Stress – Just hearing this word can evoke negative feelings and emotions!

Stress in and of itself isn’t necessarily an unhealthy thing, after all, without our ancestors reacting to threats via a “fight or flight” instinct, we wouldn’t even be here.

Chronic stress is the real enemy.

When it comes to learning that requires the use of memory, chronic stress is a killer. It has devastating effects on both learning and memory with children being particularly affected.

Stress triggers negative reactions in the immune system and contributes to infections. Inflammation is linked to a host of health problems and diseases — everything from diabetes to cancer, asthma, and heart disease.

Previous studies demonstrate that the hippocampus (the memory center of the brain) experiences a shrinkage of 8 percent – as a result of post-traumatic stress disorder.

Not only does chronic stress affect the way we feel and act, it also affects the way we look! Many physiological processes are negatively affected and some are actually shut down by the stress response. Breathing and heart rate increase, glucose is released (for instant energy) and adrenaline and cortisol (stress hormones) flood the body.

Lack of blood flow to the skin, immune system functions, digestion, growth and reproduction is suspended.

This lack of blood flow to the skin affects how well we age.

But worse than the loss of blood flow is how chronic stress affects the aging of the brain.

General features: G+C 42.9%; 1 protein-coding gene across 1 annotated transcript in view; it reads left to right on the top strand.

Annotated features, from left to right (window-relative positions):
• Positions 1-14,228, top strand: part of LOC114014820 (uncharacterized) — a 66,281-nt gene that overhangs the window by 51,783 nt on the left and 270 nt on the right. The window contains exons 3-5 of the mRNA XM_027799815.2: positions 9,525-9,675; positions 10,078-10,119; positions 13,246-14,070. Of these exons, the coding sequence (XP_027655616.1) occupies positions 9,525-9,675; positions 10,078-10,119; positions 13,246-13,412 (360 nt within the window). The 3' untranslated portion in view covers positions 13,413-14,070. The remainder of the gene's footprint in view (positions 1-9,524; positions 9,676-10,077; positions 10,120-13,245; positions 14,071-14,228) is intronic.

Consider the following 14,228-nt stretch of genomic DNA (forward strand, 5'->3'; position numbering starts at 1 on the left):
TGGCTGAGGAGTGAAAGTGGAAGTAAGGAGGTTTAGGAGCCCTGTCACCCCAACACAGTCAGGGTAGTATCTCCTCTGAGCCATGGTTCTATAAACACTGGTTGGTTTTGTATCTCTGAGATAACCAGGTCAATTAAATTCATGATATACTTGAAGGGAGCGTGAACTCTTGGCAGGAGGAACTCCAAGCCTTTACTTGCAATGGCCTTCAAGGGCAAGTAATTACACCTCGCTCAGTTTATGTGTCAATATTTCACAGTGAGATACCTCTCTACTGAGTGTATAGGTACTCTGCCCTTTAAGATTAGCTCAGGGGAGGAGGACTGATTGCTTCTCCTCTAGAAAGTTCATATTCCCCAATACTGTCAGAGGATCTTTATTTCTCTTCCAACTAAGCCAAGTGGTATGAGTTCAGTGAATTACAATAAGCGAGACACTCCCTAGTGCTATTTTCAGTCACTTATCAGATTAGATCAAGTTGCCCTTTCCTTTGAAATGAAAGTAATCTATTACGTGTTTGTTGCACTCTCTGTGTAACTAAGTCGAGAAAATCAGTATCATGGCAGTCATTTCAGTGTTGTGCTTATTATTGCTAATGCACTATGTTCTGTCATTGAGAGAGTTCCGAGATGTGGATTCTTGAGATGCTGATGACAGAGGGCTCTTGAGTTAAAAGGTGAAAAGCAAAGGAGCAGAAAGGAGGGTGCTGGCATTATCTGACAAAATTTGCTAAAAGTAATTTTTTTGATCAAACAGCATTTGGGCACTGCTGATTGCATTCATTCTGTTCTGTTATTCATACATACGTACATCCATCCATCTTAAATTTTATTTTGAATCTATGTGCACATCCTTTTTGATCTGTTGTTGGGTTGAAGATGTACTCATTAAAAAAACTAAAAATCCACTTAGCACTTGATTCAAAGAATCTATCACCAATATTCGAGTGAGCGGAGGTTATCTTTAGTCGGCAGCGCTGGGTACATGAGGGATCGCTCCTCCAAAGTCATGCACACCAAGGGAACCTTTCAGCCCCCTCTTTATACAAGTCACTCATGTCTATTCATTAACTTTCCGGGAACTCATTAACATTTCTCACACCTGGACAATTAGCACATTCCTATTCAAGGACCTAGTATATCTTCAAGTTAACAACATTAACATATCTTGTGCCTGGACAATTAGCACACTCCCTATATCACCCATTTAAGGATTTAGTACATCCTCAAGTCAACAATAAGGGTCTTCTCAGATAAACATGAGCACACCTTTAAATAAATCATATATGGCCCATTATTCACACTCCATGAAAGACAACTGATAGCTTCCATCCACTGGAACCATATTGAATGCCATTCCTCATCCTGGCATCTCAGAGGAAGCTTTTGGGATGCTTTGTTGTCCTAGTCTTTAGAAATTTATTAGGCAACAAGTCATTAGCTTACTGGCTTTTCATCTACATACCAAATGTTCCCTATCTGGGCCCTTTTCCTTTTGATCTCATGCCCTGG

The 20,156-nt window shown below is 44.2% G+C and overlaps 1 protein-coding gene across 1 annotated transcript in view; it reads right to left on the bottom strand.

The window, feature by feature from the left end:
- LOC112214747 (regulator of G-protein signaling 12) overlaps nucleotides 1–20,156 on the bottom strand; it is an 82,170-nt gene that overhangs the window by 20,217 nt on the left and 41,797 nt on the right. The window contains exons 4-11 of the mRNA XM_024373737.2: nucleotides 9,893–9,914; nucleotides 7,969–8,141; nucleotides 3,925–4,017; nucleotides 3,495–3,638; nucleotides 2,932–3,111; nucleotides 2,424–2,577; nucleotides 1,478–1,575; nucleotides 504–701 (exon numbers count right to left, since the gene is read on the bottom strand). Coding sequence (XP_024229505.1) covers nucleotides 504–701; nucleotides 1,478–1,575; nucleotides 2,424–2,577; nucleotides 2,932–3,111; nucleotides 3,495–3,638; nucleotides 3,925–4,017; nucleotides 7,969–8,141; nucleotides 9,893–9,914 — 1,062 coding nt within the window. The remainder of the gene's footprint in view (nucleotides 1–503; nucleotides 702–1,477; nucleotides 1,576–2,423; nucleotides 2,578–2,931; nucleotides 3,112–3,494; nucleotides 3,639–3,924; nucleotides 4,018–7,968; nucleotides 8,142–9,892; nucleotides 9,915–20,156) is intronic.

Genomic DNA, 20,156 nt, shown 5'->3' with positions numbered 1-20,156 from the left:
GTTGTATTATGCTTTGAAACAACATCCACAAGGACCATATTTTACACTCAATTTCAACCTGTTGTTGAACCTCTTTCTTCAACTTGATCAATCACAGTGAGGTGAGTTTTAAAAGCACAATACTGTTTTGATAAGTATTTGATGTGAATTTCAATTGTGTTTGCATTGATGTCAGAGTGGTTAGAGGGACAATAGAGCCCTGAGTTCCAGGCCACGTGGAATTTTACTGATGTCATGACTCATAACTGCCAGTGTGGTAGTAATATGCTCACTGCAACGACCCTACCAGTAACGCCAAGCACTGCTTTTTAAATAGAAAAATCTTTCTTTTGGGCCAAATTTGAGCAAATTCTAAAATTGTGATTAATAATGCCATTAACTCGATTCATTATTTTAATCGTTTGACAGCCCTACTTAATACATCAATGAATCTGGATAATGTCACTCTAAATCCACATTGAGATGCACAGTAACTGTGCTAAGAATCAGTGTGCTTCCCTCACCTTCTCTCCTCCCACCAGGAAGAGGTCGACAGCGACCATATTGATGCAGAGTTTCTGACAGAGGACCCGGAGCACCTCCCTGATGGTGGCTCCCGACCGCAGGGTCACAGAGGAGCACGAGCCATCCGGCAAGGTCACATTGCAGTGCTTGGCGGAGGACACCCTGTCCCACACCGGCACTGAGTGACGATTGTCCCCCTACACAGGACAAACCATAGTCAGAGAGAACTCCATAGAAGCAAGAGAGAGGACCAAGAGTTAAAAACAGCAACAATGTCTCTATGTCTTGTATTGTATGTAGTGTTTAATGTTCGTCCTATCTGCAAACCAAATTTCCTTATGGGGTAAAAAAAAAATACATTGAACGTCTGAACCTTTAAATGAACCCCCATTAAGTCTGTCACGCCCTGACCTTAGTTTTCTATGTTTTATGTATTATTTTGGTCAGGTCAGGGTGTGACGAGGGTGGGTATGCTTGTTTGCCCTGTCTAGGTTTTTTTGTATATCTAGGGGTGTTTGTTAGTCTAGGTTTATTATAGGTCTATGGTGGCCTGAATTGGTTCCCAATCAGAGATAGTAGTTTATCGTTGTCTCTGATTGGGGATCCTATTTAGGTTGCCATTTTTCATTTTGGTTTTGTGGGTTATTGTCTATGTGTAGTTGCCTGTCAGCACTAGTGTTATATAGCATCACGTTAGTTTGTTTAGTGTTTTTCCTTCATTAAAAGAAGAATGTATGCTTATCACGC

Toxins, poor diet, lack of exercise or social connections, and repetitive routines contribute to the loss of brain cells as we age, but chronic stress exacerbates the problem. It actually kills brain cells.

Weight gain can result from chronic stress because digestion decreases during the stress response, leading to a variety of digestive disorders. The result can be constipation, cramping, and diarrhea.

It is very clear that if we are to age gracefully and enjoy stellar health, chronic stress must be managed.

Here’s some help with stress relief:

1. Increase social engagement. Simply sharing your daily problems with others is a great way to reduce the volume of your problems and put them into perspective. Once you realize that you’re not the only one who has to deal with crazy situations and people, you’ll feel so much better about a lot more in your life.

2. Do more physical activity. Again, exercise comes to the rescue. Adding moderately intense physical activity to your life is a great way to lower the level of cortisol circulating in your body and reduce stress.

3. Watch shows that make you laugh. It is very difficult to laugh and also be nervous at the same time.

4. Get more sleep. Lack of sleep is a great way to magnify life’s little stresses and make them seem unbearable. If you’re sleep-deprived, find ways to hit the pillow sooner. A great night’s sleep can make a huge difference in your outlook on life.

5. Eat better. It may seem strange to hear nutrition mentioned when it comes to reducing stress. But one consequence of high stress is that your body prioritizes the production of cortisol over the synthesis of other important hormones that your body needs to properly regulate itself.

It’s time to take control of your life and control your stress.

Categories: Adult health


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